True to his word, the property opened this month, and has been drawing accolades from locals suspicious that he would ruin the Ambassador or its famed Pump Room restaurant, which has reopened under chef Jean-Georges Vongerichten.
Public’s website explains the brand concept as “Ian Schrager has taken the best from the luxury segment, boutique hotels and select service to create a new genre of hotel where everything has been rethought and every original idea updated. At PUBLIC, service matters most. But the key point of differentiation is in the kind and quality of services it offers. The brand will only offer services that matter, those that guests really want and need rather than an array of superfluous services they do not use.”[more]
According to Blackbook, “The new chain has already closed on two properties in Manhattan and an old Crowne Plaza location in London (which will be the next Public hotel opening). They’re also looking at locations in Paris and Los Angeles, which Schrager calls important ‘gateway cities’ for the brand. The company is planning about $250 million in renovations and construction on 10-15 properties over the next five years.”
After polling the good citizens of Chicago, along with potential guests, Schrager also (wisely) opted to keep the Pump Room name, and noted in a video (below) that the upgrade would honor its long tradition as one of the Windy City’s power dining spots.
The hospitality innovator, with backing from Morgan Stanley, bought the former Ambassador East hotel for $25 million two years ago and spent $35 million to renovate it, according to the New York Times. With small rooms, Schrager’s design sensibility came in handy, including using a lot of white to open the guest rooms.
“I’m able to take compromised conditions and, through good design, neutralize them,” he told the Times. He didn’t go overboard with the property’s makeover, although he did revamp the hotel’s main restaurant, the Pump Room, a legendary Chicago hangout for many celebrities over the years, such as Frank Sinatra and Judy Garland.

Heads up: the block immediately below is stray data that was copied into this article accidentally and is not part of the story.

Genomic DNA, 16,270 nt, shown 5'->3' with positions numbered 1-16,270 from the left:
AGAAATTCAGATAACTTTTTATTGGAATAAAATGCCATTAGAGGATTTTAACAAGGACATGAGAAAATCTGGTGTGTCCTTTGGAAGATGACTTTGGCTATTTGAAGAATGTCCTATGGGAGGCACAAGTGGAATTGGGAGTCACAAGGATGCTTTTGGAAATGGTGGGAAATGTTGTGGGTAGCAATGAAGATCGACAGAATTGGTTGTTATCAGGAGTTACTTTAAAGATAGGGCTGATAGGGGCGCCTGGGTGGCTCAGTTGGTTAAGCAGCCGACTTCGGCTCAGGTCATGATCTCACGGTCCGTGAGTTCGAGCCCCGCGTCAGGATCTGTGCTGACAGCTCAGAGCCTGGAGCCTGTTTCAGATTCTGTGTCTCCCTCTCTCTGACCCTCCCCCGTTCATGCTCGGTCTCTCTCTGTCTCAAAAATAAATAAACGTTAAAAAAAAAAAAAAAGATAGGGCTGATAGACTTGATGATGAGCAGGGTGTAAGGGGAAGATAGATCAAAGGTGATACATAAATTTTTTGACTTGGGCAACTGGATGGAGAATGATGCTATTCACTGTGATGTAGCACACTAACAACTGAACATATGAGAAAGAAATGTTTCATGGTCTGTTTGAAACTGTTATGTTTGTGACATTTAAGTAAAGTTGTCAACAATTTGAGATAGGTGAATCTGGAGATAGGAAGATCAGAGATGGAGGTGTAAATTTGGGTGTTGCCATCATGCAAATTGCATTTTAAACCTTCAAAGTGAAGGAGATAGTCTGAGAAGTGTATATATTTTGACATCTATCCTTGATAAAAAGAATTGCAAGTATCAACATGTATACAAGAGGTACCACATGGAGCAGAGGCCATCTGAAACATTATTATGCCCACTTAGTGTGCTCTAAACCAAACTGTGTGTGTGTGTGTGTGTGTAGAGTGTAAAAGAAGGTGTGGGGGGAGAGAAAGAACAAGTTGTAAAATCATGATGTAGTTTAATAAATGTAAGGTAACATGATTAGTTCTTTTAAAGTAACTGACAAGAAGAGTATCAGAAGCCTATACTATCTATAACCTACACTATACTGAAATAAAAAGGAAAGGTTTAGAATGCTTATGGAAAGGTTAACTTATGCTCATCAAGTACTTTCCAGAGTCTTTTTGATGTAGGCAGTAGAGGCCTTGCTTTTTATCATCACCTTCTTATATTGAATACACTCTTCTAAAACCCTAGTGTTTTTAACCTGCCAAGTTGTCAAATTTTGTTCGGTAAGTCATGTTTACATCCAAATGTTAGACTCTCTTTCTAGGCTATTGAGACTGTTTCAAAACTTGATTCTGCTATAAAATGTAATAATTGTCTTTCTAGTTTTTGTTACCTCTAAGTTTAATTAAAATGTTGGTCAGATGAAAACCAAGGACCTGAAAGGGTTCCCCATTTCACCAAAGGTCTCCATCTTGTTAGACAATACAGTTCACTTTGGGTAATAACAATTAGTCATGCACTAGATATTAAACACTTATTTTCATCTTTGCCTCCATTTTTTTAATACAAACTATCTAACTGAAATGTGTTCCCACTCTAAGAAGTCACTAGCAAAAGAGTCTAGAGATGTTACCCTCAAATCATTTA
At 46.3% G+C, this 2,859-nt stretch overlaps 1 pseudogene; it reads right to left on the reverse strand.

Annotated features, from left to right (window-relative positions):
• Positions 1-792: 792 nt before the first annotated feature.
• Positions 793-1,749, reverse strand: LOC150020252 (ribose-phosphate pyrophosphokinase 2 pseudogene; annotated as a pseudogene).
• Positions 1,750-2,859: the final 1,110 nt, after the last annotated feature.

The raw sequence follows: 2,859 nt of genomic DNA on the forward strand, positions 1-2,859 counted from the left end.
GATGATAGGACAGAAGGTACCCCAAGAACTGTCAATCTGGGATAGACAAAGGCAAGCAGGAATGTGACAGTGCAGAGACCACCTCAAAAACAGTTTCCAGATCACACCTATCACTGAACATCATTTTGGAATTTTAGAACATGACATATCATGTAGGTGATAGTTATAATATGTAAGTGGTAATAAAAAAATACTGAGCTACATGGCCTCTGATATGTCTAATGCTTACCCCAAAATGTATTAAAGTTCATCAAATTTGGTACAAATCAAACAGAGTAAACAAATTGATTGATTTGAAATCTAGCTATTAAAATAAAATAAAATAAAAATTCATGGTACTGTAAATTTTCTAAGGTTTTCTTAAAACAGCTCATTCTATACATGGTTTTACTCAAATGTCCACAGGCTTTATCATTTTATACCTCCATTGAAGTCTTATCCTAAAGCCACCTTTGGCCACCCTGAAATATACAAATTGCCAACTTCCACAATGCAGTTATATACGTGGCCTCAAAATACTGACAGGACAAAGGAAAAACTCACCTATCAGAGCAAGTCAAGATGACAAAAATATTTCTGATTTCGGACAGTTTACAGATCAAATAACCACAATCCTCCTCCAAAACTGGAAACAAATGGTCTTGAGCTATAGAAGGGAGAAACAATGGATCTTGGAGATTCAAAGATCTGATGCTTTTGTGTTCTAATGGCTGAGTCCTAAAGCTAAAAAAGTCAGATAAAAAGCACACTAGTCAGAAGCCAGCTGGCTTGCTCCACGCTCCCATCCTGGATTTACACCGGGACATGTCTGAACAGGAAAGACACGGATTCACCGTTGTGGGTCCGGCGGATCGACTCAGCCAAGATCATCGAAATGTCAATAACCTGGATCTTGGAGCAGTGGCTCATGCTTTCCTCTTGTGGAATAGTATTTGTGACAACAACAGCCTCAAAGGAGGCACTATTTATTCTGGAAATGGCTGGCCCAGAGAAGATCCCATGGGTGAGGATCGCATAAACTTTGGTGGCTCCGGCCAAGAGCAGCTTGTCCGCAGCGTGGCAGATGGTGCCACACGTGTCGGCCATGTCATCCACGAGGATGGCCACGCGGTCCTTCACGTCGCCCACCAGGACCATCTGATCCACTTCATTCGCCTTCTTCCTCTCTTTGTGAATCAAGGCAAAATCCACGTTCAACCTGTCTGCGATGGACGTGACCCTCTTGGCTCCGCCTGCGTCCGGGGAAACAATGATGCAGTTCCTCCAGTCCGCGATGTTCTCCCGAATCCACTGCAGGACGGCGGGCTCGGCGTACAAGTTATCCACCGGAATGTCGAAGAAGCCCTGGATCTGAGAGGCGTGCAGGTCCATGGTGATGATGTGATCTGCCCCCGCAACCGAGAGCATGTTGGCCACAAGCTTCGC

“It’s not design on steroids,” said Schrager’s in-house architect of nearly 30 years, Anda Andrei, to the Times. “We wanted to keep a lot of the history there because the bones are so beautiful. It’s understated in a way but at the same time glamorous, because there is a certain glamour to clean, beautiful design.”
The main difference between this and other Schrager creations, though, is that the velvet rope seems to have fallen. He is seemingly reaching out to a larger consumer base. He partially does this through price (rooms will start at $135 a night), the Times notes.
“The idea is to have a less expensive hotel where you still have great service, great design and an exciting food and beverage concept,” he told the newspaper. “I think the country’s more complicated now. It’s not going to be so much about upward mobility in the future.”
In addition to Chicago’s existing hotels, he’ll also face competition from Richard Branson, who just snapped up the city’s old Dearborn Bank building for a Virgin Hotel property.
Schrager is still in the process of resolving a deal with Marriott that was announced back in 2007 for the pair to create a boutique hotel chain called Edition. Only two of the places ever opened; one in Hawaii and one in Istanbul. Legal wrangling, of course, has ensued.
This time, like Sinatra, Schrager did things on his own — his own way.